(670d) A Low-Cost Muti-Technique Portable Electrochemical Device for Biosensors | AIChE

(670d) A Low-Cost Muti-Technique Portable Electrochemical Device for Biosensors


Segura, C. C. - Presenter, Universidad de los Andes
Osma, J. F., Universidad de los Andes
Electrochemical devices are commonly used in chemistry and bioengineering laboratories; They are usually expensive and had a significant size. However, researchers such as [1] or [2] had been working on developing portable devices as tools to develop electrochemical measurements with low-cost devices. In [2], the authors use the device as a potentiostat/galvanostat to battery characterization. On [3], the authors introduce a low-cost potentiostat for chemical applications; They developed a potentiostat based on CMOS technology and used a Cyclic Voltammetry (CV) technique to measure chemical redox reactions. Additionally, the biosensors field also makes use of electrochemical measurements; some researchers are working in custom devices to supply their requirements, such as [4], [5]. Hence, we previously developed a potentiostat which was able to perform cyclic voltammetry [6]. His device was our first approach to low-cost portable electrochemical devices.

Later, the device has been continually evolving in the measurements required for the biosensors developed in our research group. Through the use of the developed platform on different projects on the group as a tool to make analysis, other electrochemical measurements were added over time, all using the same platform. At this moment, the device can do staircase voltammetry (SV), linear sweep voltammetry (LSV), cyclic voltammetry (CV), anodic stripping voltammetry (ASV), square-wave anodic stripping voltammetry (SWASV), and chronoamperometry (CA). Besides, we are working to adding more functionalities to the platform. Moreover, we are working on giving the device multiplexing functionalities and an auto range for current measurements on the next version. However, our portable electrochemical device needs a sensing element. So, we developed low-cost electrodes based on screen printing electrodes, such as used by [7]. Our electrodes were made using Printing Circuit Board (PCB) techniques. Briefly, using an FR4 substrate with a copper (Cu) layer of approximately 70µm, we create a three-electrode cell using wet chemical etching, then, we expose the Cu and evaporate a layer of gold over the electrode. Finally, a layer of protective solder mask is used to had a controlled exposition area for the sensor. After that, the electrodes are functionalized according to the experiment and could be used with the platform developed.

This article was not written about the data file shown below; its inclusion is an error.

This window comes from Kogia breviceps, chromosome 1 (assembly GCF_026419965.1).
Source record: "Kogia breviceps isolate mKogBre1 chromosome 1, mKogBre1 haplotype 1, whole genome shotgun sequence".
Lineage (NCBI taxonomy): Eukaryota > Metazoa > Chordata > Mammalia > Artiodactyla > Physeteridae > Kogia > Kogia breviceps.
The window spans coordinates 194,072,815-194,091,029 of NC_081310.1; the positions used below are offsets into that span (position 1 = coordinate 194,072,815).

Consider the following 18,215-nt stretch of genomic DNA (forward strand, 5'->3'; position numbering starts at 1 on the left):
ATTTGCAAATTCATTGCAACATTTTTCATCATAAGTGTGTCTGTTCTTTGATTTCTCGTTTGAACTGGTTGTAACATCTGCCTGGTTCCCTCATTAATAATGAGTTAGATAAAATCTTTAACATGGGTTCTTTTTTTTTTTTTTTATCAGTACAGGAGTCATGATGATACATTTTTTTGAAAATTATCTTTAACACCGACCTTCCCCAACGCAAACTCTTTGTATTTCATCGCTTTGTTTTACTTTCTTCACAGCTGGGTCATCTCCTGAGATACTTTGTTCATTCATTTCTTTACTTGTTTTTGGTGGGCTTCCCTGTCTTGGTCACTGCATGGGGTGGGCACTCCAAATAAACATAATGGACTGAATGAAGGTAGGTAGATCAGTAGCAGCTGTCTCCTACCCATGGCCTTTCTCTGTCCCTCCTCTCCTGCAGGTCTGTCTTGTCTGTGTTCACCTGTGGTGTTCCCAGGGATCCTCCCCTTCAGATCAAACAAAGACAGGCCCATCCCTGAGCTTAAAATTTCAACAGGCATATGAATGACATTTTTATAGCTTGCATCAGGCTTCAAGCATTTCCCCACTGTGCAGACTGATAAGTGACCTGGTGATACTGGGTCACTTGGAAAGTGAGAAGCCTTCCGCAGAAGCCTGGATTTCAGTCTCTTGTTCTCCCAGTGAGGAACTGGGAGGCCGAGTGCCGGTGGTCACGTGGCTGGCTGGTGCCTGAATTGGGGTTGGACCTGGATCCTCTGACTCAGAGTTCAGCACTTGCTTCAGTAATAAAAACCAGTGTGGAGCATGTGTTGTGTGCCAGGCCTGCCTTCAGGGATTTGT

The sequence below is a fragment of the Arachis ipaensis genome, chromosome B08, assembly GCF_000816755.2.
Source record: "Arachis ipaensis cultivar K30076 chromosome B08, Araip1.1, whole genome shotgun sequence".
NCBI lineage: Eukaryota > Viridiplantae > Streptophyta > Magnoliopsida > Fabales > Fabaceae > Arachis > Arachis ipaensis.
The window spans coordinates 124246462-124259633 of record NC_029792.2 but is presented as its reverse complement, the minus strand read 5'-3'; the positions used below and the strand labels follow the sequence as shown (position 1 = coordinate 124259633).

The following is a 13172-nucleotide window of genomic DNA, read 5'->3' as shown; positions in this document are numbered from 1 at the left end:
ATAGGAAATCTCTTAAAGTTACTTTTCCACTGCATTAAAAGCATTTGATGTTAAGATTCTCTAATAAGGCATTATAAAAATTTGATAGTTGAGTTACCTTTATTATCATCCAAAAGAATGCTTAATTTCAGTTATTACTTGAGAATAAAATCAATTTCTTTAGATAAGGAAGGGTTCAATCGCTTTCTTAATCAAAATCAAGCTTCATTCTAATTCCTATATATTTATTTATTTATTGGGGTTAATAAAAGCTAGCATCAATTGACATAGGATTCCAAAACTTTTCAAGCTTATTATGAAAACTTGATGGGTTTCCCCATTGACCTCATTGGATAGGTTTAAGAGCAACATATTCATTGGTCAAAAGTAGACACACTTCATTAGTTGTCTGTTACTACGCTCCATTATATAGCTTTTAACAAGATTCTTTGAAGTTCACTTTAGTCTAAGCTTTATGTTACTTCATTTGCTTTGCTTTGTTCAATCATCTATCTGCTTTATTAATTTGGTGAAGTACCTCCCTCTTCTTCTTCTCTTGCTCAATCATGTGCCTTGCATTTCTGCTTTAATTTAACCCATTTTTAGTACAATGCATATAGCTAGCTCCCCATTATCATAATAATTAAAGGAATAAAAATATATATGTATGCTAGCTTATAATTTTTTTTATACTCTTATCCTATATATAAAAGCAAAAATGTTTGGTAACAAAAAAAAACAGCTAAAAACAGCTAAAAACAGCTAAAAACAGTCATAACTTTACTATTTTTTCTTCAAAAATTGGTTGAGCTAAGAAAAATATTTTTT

Our device is powered by 3.3v, weights about 20g, and its dimensions are 4,45 cms of width, 5,34 cms of length, and around 2 cms of height. It could measure currents from approximately 5 µA up to 10 mA. Also, the techniques of the device could use voltages from the range from -1.6v up to 1.6v. Additionally, the software shows the measured value each 60ms, and it is fully customizable for each procedure that it could do. This device is developed to work with a three-cell electrode designed built by our research group using PCB techniques. Those electrodes had a final coating layer of gold (Au), on which molecules can be functionalized. The use of functionalized electrodes with biological elements such as proteins, antibodies, or enzymes, gives the platform biosensing capabilities. About the device characteristics, Table 1 presents a comparison of our device against other reported on literature and also to commercial tools used in laboratories.

Finally, our device has implemented seven techniques which are common to electrochemical test, even though it could not achieve the range of the commercial tools, the range it had is suitable for biosensors. Due to the small voltage required to the reactions as presented on [9] where they use techniques like EIS and CV to detect different pathogens and shown voltages used for CV in the range of ± 0.700V. Also, authors of [10] present electrochemical biosensors for antioxidant analysis in food. In their review, there are DNA-based biosensors, enzyme-based biosensors, and others. Most of the biosensors reviewed use CV as a technique used to make the measurement.


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[7] S. Vineeth Raj, J. Stanley, and T. G. Satheeshbabu, “Fabrication of a Configurable Multi-Potentiostat for LOC Applications,” Mater. Today Proc., vol. 5, no. 8, pp. 16732–16739, 2018, doi: 10.1016/j.matpr.2018.06.038.

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